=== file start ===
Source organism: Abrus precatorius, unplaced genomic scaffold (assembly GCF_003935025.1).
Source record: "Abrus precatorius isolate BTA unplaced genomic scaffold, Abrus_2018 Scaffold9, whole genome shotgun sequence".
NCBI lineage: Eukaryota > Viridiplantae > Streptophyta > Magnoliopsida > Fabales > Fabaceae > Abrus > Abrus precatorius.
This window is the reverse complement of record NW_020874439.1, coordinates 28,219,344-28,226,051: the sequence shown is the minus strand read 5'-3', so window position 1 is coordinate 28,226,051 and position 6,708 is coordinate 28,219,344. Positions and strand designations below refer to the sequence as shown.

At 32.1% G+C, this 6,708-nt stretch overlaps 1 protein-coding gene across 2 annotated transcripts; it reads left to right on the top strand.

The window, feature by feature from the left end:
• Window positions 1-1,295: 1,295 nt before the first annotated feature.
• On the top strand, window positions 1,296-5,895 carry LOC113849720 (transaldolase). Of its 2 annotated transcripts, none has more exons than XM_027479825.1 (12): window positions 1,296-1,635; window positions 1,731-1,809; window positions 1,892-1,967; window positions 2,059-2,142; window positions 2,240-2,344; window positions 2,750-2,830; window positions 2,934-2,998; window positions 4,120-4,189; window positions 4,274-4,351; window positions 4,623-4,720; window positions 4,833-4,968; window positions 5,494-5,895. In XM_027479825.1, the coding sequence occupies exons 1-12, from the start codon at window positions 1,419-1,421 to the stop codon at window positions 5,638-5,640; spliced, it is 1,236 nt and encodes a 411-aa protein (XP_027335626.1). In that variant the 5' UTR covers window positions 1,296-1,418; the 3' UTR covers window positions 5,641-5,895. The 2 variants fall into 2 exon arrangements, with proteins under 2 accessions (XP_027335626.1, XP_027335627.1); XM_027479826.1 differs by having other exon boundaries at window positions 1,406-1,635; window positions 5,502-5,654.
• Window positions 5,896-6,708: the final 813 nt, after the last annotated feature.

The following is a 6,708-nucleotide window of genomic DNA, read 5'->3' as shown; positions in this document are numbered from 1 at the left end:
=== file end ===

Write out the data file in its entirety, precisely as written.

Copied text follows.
Source organism: Abrus precatorius, unplaced genomic scaffold (assembly GCF_003935025.1).
Source record: "Abrus precatorius isolate BTA unplaced genomic scaffold, Abrus_2018 Scaffold9, whole genome shotgun sequence".
NCBI lineage: Eukaryota > Viridiplantae > Streptophyta > Magnoliopsida > Fabales > Fabaceae > Abrus > Abrus precatorius.
This window is the reverse complement of record NW_020874439.1, coordinates 28,219,344-28,226,051: the sequence shown is the minus strand read 5'-3', so window position 1 is coordinate 28,226,051 and position 6,708 is coordinate 28,219,344. Positions and strand designations below refer to the sequence as shown.

At 32.1% G+C, this 6,708-nt stretch overlaps 1 protein-coding gene across 2 annotated transcripts; it reads left to right on the top strand.

The window, feature by feature from the left end:
• Window positions 1-1,295: 1,295 nt before the first annotated feature.
• On the top strand, window positions 1,296-5,895 carry LOC113849720 (transaldolase). Of its 2 annotated transcripts, none has more exons than XM_027479825.1 (12): window positions 1,296-1,635; window positions 1,731-1,809; window positions 1,892-1,967; window positions 2,059-2,142; window positions 2,240-2,344; window positions 2,750-2,830; window positions 2,934-2,998; window positions 4,120-4,189; window positions 4,274-4,351; window positions 4,623-4,720; window positions 4,833-4,968; window positions 5,494-5,895. In XM_027479825.1, the coding sequence occupies exons 1-12, from the start codon at window positions 1,419-1,421 to the stop codon at window positions 5,638-5,640; spliced, it is 1,236 nt and encodes a 411-aa protein (XP_027335626.1). In that variant the 5' UTR covers window positions 1,296-1,418; the 3' UTR covers window positions 5,641-5,895. The 2 variants fall into 2 exon arrangements, with proteins under 2 accessions (XP_027335626.1, XP_027335627.1); XM_027479826.1 differs by having other exon boundaries at window positions 1,406-1,635; window positions 5,502-5,654.
• Window positions 5,896-6,708: the final 813 nt, after the last annotated feature.

The following is a 6,708-nucleotide window of genomic DNA, read 5'->3' as shown; positions in this document are numbered from 1 at the left end: